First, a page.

I understand why so many diasporic ethnic groups yearn for some connection to some glorious ancestry (excepting of course, the Anglo-Celtic Australians). This is especially so if you happen to be ethnic Chinese. You have some of the universe’s most common surnames, like mine, and there’s not much distinguishing you from the other 1.4 billion lookalikes.

Take Peranakan Chinese for instance, they’re immensely proud of their heritage, even if it means they’re only Baba through marriage via second cousins thrice removed. I’ve heard of some boasting of a genealogical line dating to Admiral Cheng Ho (Zheng He), notwithstanding the fact that he was a eunuch. At the temple to Cheng Ho in Malacca (known as San Bao Kung), hundreds of Malaysian and Singaporean Chinese pilgrims pay their respects each year to that great Muslim eunuch admiral for planting the um… seeds of their rich Straits heritage.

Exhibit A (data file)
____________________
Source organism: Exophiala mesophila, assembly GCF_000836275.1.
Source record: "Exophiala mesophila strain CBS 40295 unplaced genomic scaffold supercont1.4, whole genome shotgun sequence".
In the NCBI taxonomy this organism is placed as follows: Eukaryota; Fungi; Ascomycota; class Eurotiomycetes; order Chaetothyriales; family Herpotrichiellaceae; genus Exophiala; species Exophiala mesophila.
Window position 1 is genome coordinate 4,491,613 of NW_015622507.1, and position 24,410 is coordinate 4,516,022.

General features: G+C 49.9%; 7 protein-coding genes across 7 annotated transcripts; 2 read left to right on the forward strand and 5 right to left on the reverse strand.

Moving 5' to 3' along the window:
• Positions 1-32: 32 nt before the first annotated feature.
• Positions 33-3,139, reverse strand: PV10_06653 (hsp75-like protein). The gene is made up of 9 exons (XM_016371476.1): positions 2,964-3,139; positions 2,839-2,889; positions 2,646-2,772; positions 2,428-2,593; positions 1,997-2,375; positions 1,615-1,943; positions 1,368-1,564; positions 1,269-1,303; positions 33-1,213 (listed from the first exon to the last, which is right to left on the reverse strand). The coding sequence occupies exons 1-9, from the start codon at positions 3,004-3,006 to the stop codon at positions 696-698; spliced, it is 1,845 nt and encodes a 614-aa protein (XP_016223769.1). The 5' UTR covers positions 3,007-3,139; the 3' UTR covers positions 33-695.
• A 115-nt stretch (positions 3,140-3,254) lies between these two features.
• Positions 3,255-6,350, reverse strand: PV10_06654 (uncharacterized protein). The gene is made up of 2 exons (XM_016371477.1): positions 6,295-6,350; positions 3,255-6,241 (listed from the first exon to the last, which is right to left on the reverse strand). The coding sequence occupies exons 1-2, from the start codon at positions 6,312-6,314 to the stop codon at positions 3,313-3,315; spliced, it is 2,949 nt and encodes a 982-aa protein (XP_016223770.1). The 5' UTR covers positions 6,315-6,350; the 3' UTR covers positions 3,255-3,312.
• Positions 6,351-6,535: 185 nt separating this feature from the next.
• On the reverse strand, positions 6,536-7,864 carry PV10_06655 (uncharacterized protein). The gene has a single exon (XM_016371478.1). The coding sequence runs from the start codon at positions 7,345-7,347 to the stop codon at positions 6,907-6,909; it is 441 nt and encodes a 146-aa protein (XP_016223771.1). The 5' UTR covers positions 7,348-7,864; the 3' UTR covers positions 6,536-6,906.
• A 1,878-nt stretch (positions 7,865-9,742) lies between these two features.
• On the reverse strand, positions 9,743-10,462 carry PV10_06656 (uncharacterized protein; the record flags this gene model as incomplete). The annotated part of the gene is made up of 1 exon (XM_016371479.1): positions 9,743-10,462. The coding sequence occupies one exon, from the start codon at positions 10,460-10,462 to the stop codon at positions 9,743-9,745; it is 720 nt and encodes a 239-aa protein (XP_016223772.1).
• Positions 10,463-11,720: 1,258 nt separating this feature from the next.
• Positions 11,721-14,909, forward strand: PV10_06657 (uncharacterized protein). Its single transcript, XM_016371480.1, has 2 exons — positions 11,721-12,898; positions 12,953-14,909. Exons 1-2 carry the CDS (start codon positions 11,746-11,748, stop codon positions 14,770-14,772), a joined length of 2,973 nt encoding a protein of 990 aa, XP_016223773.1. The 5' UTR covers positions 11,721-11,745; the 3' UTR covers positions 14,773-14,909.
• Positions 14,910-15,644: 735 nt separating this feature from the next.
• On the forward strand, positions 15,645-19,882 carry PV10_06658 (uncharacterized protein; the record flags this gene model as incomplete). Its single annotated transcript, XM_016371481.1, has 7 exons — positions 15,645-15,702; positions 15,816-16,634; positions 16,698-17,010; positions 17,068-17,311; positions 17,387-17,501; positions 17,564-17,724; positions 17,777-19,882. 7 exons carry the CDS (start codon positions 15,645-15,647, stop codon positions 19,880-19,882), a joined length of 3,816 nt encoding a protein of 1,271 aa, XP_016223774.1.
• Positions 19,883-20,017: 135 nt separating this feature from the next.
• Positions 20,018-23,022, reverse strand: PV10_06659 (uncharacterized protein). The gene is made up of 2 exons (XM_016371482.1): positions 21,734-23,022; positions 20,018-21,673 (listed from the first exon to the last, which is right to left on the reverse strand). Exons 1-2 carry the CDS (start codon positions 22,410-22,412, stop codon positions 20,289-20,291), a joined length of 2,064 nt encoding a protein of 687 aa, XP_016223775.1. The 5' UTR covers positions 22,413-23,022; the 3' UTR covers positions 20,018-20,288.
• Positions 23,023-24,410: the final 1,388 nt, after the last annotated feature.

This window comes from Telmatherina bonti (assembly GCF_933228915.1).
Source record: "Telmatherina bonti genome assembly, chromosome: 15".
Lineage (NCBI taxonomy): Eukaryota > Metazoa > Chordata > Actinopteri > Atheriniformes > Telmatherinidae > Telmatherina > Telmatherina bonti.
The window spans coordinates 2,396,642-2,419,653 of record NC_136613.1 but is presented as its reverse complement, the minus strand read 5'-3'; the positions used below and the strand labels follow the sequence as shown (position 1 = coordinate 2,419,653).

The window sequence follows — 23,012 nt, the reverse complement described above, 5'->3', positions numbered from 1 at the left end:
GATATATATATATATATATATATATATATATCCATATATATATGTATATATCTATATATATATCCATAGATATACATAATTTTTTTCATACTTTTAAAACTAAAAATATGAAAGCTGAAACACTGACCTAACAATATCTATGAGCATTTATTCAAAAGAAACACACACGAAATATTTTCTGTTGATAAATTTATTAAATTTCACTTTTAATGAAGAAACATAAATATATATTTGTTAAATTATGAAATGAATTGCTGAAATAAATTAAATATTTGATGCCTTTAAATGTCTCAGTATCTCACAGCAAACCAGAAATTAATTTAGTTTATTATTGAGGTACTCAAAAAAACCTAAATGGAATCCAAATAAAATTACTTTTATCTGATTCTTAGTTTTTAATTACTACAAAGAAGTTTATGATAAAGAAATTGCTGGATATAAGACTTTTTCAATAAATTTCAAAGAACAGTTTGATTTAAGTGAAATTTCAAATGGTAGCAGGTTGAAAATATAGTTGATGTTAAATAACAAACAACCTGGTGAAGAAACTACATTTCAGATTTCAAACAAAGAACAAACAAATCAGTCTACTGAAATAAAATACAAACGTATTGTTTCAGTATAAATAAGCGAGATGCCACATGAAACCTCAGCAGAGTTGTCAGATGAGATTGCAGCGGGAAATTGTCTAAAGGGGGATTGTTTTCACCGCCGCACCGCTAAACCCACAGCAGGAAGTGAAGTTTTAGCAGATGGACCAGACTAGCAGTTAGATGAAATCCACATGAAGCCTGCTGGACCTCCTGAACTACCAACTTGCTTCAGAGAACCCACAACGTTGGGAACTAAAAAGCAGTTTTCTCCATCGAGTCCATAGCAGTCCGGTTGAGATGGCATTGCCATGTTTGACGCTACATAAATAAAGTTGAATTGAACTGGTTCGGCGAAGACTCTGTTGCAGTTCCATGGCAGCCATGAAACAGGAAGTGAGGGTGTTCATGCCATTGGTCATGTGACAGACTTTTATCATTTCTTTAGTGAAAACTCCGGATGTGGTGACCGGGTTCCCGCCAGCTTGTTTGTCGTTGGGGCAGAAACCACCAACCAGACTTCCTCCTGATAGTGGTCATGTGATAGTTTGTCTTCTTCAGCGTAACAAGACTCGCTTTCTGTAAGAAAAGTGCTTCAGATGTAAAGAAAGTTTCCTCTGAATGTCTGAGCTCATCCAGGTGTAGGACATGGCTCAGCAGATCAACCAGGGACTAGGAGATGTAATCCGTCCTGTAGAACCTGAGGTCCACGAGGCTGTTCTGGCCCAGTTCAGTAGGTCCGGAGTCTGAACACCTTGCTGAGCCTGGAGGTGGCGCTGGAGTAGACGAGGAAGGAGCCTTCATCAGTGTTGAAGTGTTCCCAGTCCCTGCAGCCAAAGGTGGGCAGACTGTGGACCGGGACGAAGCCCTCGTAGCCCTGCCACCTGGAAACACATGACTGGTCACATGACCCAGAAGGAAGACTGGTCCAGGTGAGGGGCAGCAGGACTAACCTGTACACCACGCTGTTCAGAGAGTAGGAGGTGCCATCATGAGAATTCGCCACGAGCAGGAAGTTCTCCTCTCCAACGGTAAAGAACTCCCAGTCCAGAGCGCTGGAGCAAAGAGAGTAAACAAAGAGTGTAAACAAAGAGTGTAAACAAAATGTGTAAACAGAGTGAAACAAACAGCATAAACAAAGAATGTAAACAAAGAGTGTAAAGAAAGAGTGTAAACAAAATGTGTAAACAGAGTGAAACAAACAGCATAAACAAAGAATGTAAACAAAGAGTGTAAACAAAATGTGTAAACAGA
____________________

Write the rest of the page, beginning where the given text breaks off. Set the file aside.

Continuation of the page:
My ethnic relations, on the other hand, made a world famous cocktail drink, and I’m rather proud of that, and I wouldn’t have wanted a lineage of warriors and other martial heroes. Eating is always better than fighting, as a Hainanese saying would go, if there was such a saying.

And so we were eating together some time during the fifteen days of Chinese New Year, at a non-Hainanese restaurant, when the topic of Hainanese greatness was brought up. A scientifically inclined cousin who is a very high-ranking office bearer at a local university thought it sensible to burst our collective bubble, lest we conjured glorious but unrealistic images of past Hainanese Heroes.

“Hainanese is not a race, lah!”, he said.